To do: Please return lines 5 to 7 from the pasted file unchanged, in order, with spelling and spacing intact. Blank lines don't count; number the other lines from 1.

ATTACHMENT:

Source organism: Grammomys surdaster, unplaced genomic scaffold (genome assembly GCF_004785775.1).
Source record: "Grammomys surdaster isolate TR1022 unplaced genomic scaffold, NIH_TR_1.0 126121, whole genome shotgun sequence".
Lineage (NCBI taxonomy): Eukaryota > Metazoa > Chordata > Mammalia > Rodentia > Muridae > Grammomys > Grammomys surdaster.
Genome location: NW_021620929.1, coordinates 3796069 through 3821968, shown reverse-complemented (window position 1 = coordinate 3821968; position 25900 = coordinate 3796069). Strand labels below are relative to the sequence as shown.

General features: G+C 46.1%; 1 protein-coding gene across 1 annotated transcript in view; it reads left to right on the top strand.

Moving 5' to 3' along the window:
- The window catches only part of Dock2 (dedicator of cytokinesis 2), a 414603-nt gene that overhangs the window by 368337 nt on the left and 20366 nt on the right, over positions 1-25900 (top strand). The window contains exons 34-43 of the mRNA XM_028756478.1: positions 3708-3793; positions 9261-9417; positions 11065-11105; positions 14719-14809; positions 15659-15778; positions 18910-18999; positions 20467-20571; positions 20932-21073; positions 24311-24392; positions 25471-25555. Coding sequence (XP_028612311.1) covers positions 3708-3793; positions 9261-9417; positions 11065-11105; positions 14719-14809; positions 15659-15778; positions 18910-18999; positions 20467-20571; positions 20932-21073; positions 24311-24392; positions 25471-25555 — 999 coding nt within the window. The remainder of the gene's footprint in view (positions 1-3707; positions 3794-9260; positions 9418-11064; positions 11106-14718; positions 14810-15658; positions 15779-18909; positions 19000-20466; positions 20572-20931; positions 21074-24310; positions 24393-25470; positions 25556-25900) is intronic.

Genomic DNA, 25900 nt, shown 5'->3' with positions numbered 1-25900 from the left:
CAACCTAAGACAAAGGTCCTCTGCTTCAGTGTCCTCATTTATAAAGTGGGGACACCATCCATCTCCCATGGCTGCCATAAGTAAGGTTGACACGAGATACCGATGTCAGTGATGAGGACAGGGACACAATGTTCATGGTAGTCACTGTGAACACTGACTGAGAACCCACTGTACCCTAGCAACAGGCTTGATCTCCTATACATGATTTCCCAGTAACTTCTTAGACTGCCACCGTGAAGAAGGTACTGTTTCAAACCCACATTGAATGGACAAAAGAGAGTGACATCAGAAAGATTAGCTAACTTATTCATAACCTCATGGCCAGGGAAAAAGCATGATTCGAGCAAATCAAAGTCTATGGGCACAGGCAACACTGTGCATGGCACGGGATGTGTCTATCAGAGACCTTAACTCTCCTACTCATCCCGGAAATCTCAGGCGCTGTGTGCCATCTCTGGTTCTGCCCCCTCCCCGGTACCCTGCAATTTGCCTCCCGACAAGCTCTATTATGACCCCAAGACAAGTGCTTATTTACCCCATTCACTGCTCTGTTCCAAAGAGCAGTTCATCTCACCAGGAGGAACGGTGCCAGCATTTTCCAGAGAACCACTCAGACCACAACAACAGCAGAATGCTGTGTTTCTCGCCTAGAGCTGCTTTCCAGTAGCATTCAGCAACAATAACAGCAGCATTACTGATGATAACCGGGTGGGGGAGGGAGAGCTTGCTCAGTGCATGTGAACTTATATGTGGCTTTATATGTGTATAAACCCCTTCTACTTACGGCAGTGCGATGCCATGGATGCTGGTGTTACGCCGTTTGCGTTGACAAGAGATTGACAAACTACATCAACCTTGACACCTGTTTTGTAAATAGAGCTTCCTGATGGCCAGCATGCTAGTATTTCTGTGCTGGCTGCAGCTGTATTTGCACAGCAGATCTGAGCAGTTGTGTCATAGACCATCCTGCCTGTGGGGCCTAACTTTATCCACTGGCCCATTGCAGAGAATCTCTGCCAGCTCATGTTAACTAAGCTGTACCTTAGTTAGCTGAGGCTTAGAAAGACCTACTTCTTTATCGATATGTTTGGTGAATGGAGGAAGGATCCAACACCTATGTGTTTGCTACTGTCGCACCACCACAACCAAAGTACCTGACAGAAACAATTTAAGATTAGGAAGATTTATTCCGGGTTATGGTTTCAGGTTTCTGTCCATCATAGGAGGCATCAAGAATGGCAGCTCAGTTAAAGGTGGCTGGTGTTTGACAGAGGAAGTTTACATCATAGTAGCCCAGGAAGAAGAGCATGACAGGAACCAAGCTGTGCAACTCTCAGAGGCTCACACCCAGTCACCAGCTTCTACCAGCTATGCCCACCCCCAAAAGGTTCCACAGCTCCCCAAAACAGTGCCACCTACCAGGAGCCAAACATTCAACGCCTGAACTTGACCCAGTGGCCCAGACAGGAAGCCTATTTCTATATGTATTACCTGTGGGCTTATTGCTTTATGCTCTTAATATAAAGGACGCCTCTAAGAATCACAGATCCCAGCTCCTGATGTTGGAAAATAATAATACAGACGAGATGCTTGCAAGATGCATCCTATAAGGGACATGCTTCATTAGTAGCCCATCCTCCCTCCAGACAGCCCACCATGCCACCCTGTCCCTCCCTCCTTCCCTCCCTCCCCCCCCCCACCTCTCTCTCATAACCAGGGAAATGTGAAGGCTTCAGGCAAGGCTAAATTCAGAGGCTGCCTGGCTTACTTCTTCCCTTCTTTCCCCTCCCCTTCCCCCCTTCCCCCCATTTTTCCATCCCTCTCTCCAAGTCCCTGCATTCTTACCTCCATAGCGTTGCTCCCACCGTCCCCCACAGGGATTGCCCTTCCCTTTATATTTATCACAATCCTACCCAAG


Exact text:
General features: G+C 46.1%; 1 protein-coding gene across 1 annotated transcript in view; it reads left to right on the top strand.

Moving 5' to 3' along the window:
- The window catches only part of Dock2 (dedicator of cytokinesis 2), a 414603-nt gene that overhangs the window by 368337 nt on the left and 20366 nt on the right, over positions 1-25900 (top strand). The window contains exons 34-43 of the mRNA XM_028756478.1: positions 3708-3793; positions 9261-9417; positions 11065-11105; positions 14719-14809; positions 15659-15778; positions 18910-18999; positions 20467-20571; positions 20932-21073; positions 24311-24392; positions 25471-25555. Coding sequence (XP_028612311.1) covers positions 3708-3793; positions 9261-9417; positions 11065-11105; positions 14719-14809; positions 15659-15778; positions 18910-18999; positions 20467-20571; positions 20932-21073; positions 24311-24392; positions 25471-25555 — 999 coding nt within the window. The remainder of the gene's footprint in view (positions 1-3707; positions 3794-9260; positions 9418-11064; positions 11106-14718; positions 14810-15658; positions 15779-18909; positions 19000-20466; positions 20572-20931; positions 21074-24310; positions 24393-25470; positions 25556-25900) is intronic.